The fact that the source is biased is not what makes it a primary source, in my estimation. Rather, it is the fact that the source is written by someone who is effectively directly involved in the dispute - it is the corporate perspective of the company involved in the argument, and there is no detachment from the argument or competing analysis of whether or not this perspective is honest, fair or well-founded in fact. These are the hallmarks of a secondary source — a newspaper, magazine, journal article, scholarly book/monograph, journalistic website/blog, etc. NorthBySouthBaranof (talk) 15:13, 21 April 2015 (UTC)

────────────────────────────────────────────────────────────────────────────────────────────────────I think the sentence "Articles may make an analytic or evaluative claim only if that has been published by a reliable secondary source." [emphasis added] has a bigger problem than the word reliable. PBS is concerned that if we leave out "reliable" people will think this is an exception to the other sections of the policy that say all sources must be reliable. I think it's pretty obvious that the sentence must be interpreted in the context of the rest of the policy, and it's obvious the secondary source must be reliable. After all, the sentence requires the reader to make a more subtle contextural inference: since the preceding paragraph describes what secondary sources do, the sentence in question is telling editors they are not allowed to make the sort of analysis and evaluation that authors of external secondary sources may do. But an editor who failed to make that inference would think that a primary source must not be used if it makes analysis or evaluation of the author's own work. So the editor who is incapable of reading a sentence in context might think that since the National Geodetic Survey performed a variety of experiments and reported "a new architectural height of the Washington Monument using the CTBUH standard as: 554 feet 7 and 11/32 inches +/- 1/32 inches" because the NGS report is a primary source, the NGS made an analysis of their own measurements, and analysis can't be put in Wikipedia unless it comes from a secondary source. Jc3s5h (talk) 16:04, 21 April 2015 (UTC)

I'd like to remind NorthBySouthBaranof that the name of this policy is "No original research". Wikipedia editors can't make their own original analytical claims. Not original. That's all. There is no requirement in the "No original research" policy that claims be honest, fair or well-founded in fact. The claims can be dishonest, unfair, and factually off the wall. The "No original research" policy doesn't care, as long as they aren't original.
But, but, but... you protest. What's the use of a policy so spineless that it doesn't care if a claim is honest or not? Very simple, it prevents editors from writing essays that describe their own opinions, their own discoveries, their own interpretations of the world. There are many editors who want to do that and we need a policy to tell them why they can't.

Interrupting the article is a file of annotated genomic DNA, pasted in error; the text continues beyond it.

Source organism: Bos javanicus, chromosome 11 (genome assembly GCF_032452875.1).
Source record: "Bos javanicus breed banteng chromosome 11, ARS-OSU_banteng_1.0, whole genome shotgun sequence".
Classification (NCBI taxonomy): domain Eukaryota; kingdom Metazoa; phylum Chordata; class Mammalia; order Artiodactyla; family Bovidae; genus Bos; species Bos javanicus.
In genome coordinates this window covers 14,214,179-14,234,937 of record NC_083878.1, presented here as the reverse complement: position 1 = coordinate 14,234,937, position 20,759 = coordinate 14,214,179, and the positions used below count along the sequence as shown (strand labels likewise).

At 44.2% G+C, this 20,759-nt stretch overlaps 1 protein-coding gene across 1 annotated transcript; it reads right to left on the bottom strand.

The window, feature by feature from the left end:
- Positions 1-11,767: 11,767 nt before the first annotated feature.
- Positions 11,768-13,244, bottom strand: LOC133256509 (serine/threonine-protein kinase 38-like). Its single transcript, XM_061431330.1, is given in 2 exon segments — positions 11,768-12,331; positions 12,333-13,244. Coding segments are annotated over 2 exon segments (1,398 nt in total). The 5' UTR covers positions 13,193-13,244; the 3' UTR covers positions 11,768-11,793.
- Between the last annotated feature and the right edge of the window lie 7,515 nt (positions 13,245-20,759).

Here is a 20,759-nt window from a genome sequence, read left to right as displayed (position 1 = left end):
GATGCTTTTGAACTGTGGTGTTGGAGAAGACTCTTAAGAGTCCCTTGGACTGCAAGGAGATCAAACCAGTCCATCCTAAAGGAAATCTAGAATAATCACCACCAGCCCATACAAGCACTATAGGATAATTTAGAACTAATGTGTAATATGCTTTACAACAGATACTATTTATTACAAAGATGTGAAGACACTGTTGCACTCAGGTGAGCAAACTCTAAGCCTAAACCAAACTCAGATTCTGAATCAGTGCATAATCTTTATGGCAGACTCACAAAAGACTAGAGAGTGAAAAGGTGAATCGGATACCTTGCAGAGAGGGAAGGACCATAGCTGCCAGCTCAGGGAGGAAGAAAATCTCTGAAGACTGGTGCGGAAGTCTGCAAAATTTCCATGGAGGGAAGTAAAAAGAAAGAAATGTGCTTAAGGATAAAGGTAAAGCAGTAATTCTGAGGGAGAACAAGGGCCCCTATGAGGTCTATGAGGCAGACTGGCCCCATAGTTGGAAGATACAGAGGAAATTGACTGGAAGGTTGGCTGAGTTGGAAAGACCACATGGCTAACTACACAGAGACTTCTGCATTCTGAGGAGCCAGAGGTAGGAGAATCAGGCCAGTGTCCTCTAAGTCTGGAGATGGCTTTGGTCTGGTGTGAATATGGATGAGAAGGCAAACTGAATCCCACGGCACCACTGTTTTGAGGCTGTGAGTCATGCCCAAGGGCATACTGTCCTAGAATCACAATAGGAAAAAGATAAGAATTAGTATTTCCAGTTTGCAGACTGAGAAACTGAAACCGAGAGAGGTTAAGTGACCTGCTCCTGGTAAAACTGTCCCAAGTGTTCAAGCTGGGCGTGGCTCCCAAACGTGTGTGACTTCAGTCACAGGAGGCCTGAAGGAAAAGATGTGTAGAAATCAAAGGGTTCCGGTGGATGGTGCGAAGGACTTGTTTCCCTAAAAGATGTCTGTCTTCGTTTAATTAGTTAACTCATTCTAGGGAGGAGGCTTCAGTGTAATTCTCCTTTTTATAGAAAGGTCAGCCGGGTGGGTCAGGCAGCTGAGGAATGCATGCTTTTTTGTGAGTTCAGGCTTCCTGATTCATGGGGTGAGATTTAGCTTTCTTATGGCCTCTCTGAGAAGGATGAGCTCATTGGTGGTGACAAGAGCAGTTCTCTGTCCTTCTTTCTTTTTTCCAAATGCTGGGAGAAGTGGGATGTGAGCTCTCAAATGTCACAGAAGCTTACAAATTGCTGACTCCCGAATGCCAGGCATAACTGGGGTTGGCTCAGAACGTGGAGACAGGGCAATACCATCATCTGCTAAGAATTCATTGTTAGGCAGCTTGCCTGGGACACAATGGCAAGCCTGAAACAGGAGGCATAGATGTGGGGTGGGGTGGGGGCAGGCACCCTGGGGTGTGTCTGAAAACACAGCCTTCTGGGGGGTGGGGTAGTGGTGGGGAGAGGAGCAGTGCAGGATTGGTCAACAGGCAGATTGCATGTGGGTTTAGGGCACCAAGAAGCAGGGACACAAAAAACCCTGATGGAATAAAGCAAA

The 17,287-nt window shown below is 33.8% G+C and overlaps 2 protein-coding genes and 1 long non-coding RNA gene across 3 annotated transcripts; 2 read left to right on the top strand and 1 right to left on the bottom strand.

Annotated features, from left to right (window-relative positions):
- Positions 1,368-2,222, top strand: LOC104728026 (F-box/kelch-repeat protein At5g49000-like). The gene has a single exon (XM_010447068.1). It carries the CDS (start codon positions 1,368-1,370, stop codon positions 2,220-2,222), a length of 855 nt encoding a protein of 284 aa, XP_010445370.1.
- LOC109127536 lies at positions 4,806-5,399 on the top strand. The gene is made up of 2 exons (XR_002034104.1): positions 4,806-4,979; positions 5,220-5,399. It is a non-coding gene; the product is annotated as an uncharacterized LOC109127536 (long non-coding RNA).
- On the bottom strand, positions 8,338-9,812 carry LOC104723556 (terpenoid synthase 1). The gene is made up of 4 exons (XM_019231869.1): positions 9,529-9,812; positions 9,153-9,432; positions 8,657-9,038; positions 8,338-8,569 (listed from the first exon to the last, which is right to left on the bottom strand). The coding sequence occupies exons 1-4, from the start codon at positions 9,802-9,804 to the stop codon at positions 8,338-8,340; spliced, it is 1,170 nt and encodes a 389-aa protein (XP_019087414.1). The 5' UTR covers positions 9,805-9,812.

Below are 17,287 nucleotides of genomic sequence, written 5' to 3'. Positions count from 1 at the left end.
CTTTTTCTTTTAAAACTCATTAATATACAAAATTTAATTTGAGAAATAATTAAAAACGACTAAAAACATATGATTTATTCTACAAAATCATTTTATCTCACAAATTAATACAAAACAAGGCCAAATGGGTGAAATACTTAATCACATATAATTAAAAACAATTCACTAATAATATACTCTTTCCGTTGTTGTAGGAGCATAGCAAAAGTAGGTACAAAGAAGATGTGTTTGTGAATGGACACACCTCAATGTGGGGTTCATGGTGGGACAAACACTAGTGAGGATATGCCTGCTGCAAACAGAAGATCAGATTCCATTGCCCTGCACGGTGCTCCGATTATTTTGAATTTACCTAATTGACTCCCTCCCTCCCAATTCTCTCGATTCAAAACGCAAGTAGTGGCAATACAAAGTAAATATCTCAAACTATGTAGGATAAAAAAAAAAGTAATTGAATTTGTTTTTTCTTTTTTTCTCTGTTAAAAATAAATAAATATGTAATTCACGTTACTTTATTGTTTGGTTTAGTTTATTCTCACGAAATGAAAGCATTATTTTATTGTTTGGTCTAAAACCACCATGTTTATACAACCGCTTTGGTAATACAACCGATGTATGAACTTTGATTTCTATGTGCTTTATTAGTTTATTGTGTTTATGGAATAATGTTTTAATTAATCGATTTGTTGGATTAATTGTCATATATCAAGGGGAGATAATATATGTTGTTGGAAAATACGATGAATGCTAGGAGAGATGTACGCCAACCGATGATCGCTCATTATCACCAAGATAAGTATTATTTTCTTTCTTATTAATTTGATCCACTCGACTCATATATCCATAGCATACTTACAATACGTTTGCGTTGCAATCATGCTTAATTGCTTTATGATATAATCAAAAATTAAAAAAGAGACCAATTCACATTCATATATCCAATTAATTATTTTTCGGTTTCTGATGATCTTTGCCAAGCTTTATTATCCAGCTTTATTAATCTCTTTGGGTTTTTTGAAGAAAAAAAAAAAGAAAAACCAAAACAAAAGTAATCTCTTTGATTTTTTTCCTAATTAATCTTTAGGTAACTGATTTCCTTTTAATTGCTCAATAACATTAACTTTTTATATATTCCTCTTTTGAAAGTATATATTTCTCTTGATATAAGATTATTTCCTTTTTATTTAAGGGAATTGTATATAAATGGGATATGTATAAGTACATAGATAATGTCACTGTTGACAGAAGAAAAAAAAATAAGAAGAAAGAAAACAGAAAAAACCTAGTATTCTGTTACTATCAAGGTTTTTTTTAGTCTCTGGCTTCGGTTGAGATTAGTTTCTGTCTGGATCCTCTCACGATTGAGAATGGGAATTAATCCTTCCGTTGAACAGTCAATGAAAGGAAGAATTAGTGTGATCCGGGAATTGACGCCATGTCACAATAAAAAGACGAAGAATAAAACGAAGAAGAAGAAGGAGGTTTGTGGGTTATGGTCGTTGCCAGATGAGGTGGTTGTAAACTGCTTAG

So what about honest, fair or well-founded in fact? Don't we care? Yes we do care, and that's why we have the other two core policies, namely Wikipedia:Neutral point of view and Wikipedia:Verifiability. Those are separate policies, and they have their own words. If you want to talk about those concerns, you should use the words from those policies, not "primary" and "secondary", which are words from this policy. – Margin1522 (talk) 22:19, 21 April 2015 (UTC)
On third thought, I think I am going to have to concede that the author of this blog post is a primary source insofar as he is writing about himself and his own Twitter feud. NorthBySouthBaranof was correct about that, so I should concede that much. Sorry. I still don't want to concede that a source can be labelled primary because of the source's affiliation, political or religious beliefs (e.g. the Dalai Lama's beliefs about Buddhism), perceived accuracy, or general "reliability". Those things probably account for 90% of the usage of "primary" on talk pages and notice boards, and my position is that this usage is wrong. Most of the blog posts that editors attempt to cite are not talking about the author's personal experiences. Usually they are commentary on something else. They should not be labelled "primary" simply because they are self-published and not fact checked. They can be rejected as unreliable for those reasons, but not labelled "primary". – Margin1522 (talk) 17:17, 22 April 2015 (UTC)